I’ve Been Asking Trump Voters Every Couple Seconds If They Still Support the President“I have no regrets. If the election happened today, I’d vote for Trump all over again.”These words from Lorraine Knox, 51, echo a familiar refrain from the folks down here in Bluewell, West Virginia: they still support their president, even if the people who didn’t support him before the election still don’t. I notice a couple seconds have passed, so I ask her again: “How about now?”“Huh? No.
America went and did it: We put a troll in charge of the country. And surprise! Things are not working out well. But to be fair, this isn't the first time. See, four score and however many more you need to add to make it 156 years ago, there was another smack-talking, shit-stirring prankster jackass leading the country. That man was Abraham Lincoln. He was America's first, and greatest, President Troll.
I find it hard to believe this was accidental. A thick piece of limp bread, held gingerly in hand, right at wiener-height? A statue commissioned for the Catholic church? What sculptor would look at this without even the slightest of niggling doubts. This isn't some play dough hastily shaped by a middle schooler. This is a sculpture, one that I imagine takes weeks of loving craftsmanship. The thought that the sculptor did this unintentionally is almost more bizarre.
Muck Rack makes it simple to find people, tweets, or articles that mention any name, keyword, company, hashtag etc. We've compiled this guide to help you make the most of your search.
Selecting a term
Start searching tweets, articles from media outlets, articles mentioned in tweets, journalists'
names, titles and bios with some suggested searches:
Companies or Topics (e.g. iPhone, Microsoft)
Phrases (e.g. "cloud computing") — use quotes to keep the terms together
Twitter handles (e.g. @username) — returns those who have mentioned or replied to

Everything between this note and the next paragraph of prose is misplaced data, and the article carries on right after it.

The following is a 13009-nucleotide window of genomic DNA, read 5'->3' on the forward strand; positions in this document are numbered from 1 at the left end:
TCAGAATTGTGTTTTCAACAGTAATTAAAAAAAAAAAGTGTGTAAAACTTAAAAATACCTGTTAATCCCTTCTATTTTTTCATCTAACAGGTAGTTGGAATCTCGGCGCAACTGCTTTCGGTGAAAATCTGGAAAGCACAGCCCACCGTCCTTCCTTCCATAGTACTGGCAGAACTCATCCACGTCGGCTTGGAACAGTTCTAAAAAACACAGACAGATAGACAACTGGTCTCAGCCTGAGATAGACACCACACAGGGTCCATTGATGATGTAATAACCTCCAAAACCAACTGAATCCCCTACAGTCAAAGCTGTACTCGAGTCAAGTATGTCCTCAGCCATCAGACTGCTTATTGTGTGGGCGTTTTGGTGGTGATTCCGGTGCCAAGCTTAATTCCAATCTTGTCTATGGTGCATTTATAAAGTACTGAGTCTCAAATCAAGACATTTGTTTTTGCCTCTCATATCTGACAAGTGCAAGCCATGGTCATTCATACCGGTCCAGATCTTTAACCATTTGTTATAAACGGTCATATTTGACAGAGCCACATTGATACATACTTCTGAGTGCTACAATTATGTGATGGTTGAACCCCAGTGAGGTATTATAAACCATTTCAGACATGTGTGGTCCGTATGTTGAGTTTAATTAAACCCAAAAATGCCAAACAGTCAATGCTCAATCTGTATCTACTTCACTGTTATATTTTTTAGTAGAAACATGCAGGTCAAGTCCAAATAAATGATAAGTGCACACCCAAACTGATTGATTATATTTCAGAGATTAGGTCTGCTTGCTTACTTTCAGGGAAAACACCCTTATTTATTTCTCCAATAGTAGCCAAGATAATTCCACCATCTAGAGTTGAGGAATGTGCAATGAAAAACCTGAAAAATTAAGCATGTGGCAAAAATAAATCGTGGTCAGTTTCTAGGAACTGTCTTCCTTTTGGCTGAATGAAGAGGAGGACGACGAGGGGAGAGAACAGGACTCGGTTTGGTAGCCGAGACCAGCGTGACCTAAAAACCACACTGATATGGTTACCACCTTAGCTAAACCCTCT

Names (e.g. "David Pogue")
Hashtags (e.g. #sxsw, #london2012)
Bio details (e.g. vegan, Olympics, father)
Muck Rack's Advanced Search allows for many boolean operators.
Find results that mention multiple specified terms, use AND or
+. For example, ensure each result contains both Elon Musk and Mark Zuckerberg by
searching Musk AND Zuckerberg or Musk + Zuckerberg.
Use the operators OR or , to broaden your search when you'd like either of
multiple terms to appear in results. (This is the default behavior of our search when no operators
are used). For example, results will contain either cake or cookie by searching cake OR cookie or cake,cookie
Use NOT or - to subtract results from your search. For
example, searching Disney will yield results about the Walt Disney Company as well as Walt Disney
World Resort. To exclude mentions of Disney World, search for Disney -World or Disney
When using one of these operators with a phrase, enclose it in quotation marks. For example, you can
find results about smartphones excluding Apple's iPhone 4S by searching smartphone -"iPhone
Exact case matching or punctuation
If you're searching for a brand name or keyword that relies on specific punctuation marks or capitalization, you can
find results that match your exact query by adding matchcase: before the keyword you're searching for, like matchcase:E*TRADE .
Use parentheses to separate multiple
boolean phrases. For example, to find journalists talking about having fun in Disney World or
Disneyland, search for ("disney world" OR disneyland) AND fun.
An asterisk can be used to search for any variation of a root word truncated by the asterisk. For example, searching for admin* will return results for administrator, administration, administer, administered, etc.
A near operator is an AND operator where you can control the distance between the words. You can vary the distance the near operation uses by adding a forward slash and number (between 0-99) such as strawberries NEAR/10 "whipped cream", which means the strawberries must exist within 10 words of "whipped cream".